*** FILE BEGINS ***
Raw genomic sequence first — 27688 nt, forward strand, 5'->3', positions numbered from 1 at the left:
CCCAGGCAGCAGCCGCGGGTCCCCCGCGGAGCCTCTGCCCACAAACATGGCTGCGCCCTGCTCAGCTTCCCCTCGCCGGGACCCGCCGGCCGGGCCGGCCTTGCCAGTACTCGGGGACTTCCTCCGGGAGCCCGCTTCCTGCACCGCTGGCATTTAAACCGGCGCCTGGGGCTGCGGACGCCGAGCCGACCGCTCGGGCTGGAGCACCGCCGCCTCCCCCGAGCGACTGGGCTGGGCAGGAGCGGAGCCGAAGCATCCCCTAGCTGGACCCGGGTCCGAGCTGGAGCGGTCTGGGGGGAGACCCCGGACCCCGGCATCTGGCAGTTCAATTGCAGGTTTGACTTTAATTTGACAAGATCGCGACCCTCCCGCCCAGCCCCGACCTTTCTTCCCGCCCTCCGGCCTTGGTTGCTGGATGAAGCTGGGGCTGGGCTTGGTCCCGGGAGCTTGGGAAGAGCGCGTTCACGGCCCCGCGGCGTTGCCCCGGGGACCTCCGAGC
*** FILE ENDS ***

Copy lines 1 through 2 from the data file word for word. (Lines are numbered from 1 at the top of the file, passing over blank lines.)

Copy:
Raw genomic sequence first — 27688 nt, forward strand, 5'->3', positions numbered from 1 at the left:
CCCAGGCAGCAGCCGCGGGTCCCCCGCGGAGCCTCTGCCCACAAACATGGCTGCGCCCTGCTCAGCTTCCCCTCGCCGGGACCCGCCGGCCGGGCCGGCCTTGCCAGTACTCGGGGACTTCCTCCGGGAGCCCGCTTCCTGCACCGCTGGCATTTAAACCGGCGCCTGGGGCTGCGGACGCCGAGCCGACCGCTCGGGCTGGAGCACCGCCGCCTCCCCCGAGCGACTGGGCTGGGCAGGAGCGGAGCCGAAGCATCCCCTAGCTGGACCCGGGTCCGAGCTGGAGCGGTCTGGGGGGAGACCCCGGACCCCGGCATCTGGCAGTTCAATTGCAGGTTTGACTTTAATTTGACAAGATCGCGACCCTCCCGCCCAGCCCCGACCTTTCTTCCCGCCCTCCGGCCTTGGTTGCTGGATGAAGCTGGGGCTGGGCTTGGTCCCGGGAGCTTGGGAAGAGCGCGTTCACGGCCCCGCGGCGTTGCCCCGGGGACCTCCGAGC